# Now we open up the data file
        my $gz = gzopen($fullname, "rb") 
                or die "Cannot open $fullname: $gzerrno\n" ;

        # Read in the lines, split them by whitespace, and add up counts
        while($gz->gzreadline(my $line) > 0) {  # Read in the lines from the blinc file
        }
        
        die "Error reading from $fullname: $gzerrno\n" 
                if $gzerrno != Z_STREAM_END ;

        $gz->gzclose() ;
If I modify "test" to include my parsing code, the runtime skyrockets:
Code:
bash-2.05b$ time ./test 

real    0m56.542s
user    0m56.400s
sys     0m0.140s
the new version of test:
Code:
#!/usr/bin/perl
use lib "$ENV{HOME}/myperl/lib";
use Compress::Zlib;
use File::Find;
use strict;
use warnings;

  my $file="core-full.2005.02.01.00.00.gz";
  my $fullname="/mnt/campus-2005-1TB/CAMPUS-2005-BKP/Data/archive/2005/02/01/00/core-full.2005.02.01.00.00.gz";

  my %ips=();
  my %ports=();

  # Now we open up the data file
  my $gz = gzopen($fullname, "rb")
    or die "Cannot open $fullname: $gzerrno\n" ;

  # Read in the lines, split them by whitespace, and add up counts
  while($gz->gzreadline(my $line) > 0) {  # Read in the lines from the blinc file
    my @tokens = split(' ', $line);
    my $size = scalar @tokens;

    if($size != 11 || $tokens[0] eq "StartTime") {  # Make sure we have all the fields we need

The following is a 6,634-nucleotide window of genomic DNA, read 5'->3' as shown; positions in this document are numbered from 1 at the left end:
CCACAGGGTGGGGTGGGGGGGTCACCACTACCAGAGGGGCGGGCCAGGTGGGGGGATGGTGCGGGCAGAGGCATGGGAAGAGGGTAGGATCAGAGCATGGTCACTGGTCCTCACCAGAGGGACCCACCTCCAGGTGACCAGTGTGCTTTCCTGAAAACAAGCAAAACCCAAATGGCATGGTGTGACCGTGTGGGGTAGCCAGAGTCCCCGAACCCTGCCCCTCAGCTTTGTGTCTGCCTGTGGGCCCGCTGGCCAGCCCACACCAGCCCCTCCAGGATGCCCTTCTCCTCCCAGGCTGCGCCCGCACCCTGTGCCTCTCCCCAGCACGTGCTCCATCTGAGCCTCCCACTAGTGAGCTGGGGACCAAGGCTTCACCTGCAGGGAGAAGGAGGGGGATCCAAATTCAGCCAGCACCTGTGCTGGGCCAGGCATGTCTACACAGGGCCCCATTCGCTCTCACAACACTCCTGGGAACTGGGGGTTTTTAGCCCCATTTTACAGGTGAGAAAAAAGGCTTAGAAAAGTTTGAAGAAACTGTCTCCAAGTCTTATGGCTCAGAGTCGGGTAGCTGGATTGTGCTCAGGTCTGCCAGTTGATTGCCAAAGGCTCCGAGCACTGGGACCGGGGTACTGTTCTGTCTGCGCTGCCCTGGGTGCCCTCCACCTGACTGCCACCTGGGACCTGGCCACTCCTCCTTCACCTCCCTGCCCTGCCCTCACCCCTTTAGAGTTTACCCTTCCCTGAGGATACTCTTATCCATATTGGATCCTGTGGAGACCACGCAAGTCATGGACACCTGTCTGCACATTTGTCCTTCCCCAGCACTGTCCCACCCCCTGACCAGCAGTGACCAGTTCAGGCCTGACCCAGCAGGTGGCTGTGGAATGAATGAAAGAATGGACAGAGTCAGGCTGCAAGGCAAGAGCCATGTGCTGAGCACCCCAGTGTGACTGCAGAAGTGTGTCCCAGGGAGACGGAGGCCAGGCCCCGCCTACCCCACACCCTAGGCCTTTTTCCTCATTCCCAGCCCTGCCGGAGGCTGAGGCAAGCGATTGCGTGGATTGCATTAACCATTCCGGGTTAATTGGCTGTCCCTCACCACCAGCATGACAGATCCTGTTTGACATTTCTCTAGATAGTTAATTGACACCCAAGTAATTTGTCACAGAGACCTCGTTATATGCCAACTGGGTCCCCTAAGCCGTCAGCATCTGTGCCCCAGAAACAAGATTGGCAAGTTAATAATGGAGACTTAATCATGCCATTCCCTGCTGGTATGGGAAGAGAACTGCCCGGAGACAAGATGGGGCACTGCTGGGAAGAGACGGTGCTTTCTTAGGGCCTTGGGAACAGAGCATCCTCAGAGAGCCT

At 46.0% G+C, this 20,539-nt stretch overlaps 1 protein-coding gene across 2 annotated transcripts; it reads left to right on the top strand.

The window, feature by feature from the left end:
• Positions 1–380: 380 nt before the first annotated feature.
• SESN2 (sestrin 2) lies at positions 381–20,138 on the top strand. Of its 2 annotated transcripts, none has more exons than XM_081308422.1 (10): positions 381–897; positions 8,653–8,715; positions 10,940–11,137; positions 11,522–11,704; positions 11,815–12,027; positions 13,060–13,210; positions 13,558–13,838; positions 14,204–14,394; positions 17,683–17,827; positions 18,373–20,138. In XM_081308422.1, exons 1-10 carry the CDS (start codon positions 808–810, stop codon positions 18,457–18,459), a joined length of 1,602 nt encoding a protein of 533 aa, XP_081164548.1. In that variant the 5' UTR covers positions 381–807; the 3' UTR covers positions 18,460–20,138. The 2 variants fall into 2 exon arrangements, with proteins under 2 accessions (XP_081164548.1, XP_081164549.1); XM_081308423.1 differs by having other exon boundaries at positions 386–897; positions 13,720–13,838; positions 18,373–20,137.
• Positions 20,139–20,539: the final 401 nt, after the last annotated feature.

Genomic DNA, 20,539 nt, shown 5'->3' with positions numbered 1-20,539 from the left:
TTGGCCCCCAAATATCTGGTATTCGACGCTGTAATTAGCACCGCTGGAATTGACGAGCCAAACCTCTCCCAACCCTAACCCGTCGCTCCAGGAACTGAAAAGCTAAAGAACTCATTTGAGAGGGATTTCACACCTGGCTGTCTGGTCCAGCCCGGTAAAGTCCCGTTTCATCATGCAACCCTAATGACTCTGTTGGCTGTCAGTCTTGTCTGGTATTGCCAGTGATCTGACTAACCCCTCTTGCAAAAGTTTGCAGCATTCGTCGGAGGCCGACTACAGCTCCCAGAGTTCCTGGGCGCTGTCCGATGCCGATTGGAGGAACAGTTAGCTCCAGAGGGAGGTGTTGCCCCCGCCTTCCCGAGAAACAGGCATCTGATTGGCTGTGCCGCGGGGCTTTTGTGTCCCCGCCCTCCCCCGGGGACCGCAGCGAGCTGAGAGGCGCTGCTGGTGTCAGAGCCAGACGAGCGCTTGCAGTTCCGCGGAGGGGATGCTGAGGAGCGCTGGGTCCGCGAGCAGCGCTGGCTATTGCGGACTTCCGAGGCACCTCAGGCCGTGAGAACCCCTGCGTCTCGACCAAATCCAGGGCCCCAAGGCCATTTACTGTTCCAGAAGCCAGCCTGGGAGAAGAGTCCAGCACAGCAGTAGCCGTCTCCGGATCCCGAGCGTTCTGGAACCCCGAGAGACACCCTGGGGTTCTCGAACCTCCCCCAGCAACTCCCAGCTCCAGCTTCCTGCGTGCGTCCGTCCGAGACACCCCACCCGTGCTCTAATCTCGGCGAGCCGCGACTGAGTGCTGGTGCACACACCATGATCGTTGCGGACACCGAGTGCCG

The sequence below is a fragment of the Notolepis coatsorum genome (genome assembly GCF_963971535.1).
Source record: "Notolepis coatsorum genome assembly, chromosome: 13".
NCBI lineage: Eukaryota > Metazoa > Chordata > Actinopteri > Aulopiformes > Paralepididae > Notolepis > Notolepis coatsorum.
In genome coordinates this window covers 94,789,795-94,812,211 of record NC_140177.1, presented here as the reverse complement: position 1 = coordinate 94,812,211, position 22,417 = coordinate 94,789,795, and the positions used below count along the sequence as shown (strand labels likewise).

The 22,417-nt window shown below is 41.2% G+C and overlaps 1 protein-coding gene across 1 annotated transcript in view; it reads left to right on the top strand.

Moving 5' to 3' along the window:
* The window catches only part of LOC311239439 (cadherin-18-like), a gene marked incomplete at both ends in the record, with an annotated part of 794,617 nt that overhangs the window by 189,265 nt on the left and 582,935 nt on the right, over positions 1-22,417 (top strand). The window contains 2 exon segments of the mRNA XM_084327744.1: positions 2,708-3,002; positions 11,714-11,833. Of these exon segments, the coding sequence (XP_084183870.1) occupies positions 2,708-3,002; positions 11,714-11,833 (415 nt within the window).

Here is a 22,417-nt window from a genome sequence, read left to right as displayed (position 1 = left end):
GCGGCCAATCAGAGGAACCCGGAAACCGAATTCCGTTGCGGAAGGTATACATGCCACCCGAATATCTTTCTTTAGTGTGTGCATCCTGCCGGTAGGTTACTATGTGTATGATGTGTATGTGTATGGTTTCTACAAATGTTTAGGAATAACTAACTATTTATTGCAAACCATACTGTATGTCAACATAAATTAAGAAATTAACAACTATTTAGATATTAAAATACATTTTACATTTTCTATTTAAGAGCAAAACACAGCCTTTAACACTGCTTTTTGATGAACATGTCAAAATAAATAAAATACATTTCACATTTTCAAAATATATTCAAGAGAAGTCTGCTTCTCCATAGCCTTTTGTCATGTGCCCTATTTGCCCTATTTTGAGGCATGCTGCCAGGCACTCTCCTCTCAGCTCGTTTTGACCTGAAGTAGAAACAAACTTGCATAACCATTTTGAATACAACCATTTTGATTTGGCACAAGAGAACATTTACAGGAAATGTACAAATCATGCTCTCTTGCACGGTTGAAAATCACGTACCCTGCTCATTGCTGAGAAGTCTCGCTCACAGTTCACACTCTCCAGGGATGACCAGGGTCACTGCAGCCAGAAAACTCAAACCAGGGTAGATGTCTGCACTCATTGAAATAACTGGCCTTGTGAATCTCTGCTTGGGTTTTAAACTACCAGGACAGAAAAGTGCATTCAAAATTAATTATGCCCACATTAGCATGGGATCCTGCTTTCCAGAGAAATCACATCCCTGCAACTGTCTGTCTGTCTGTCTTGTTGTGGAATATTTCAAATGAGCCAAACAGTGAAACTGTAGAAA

next;
    }
    
    # Extract the IP address and port from the x.x.x.x.x format, which is horrible
    my @left = split(/\./, $tokens[3]);
    my @right = split(/\./, $tokens[5]);
    my $left_ip = "$left[0].$left[1].$left[2].$left[3]";
    my $left_port="";
    my $right_ip = "$right[0].$right[1].$right[2].$right[3]";
    my $right_port="";

    if(exists $left[4]) {
      $left_port = "$left[4]";
      if(!exists $ports{"$left_port"}) { $ports{"$left_port"}[0]=0; $ports{"$left_port"}[1]=0; };
      $ports{"$left_port"}[0]++;
    }
    if(exists $right[4]) {
      $right_port = "$right[4]";
      if(!exists $ports{"$right_port"}) { $ports{"$right_port"}[0]=0; $ports{"$right_port"}[1]=0; };
      $ports{"$right_port"}[1]++;
    }                                                                                         
    
    if(!exists $ips{"$left_ip"}) { $ips{"$left_ip"}[0]=0; $ips{"$left_ip"}[1]=0; };
    $ips{"$left_ip"}[0]++;
    if(!exists $ips{"$right_ip"}) { $ips{"$right_ip"}[0]=0; $ips{"$right_ip"}[1]=0; };
    $ips{"$right_ip"}[1]++;
  }
  
  die "Error reading from $fullname: $gzerrno\n"
    if $gzerrno != Z_STREAM_END ;
  
  $gz->gzclose() ;
 
Old 09-06-2006, 09:36 PM   #8
makyo
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Hi, hedpe.

Well, doing a rough comparison between your timed read and mine (assuming we have computers that are somewhat similar), you have perhaps 200,000 lines in the file. So doing the processing on that many lines is just what it takes.

How many lines are in your test file?

You can shave off some of the time by not using Compress, as you saw from my benchmark.

I didn't notice any use of more than 6 tokens, so you could limit the split to see if that makes a difference.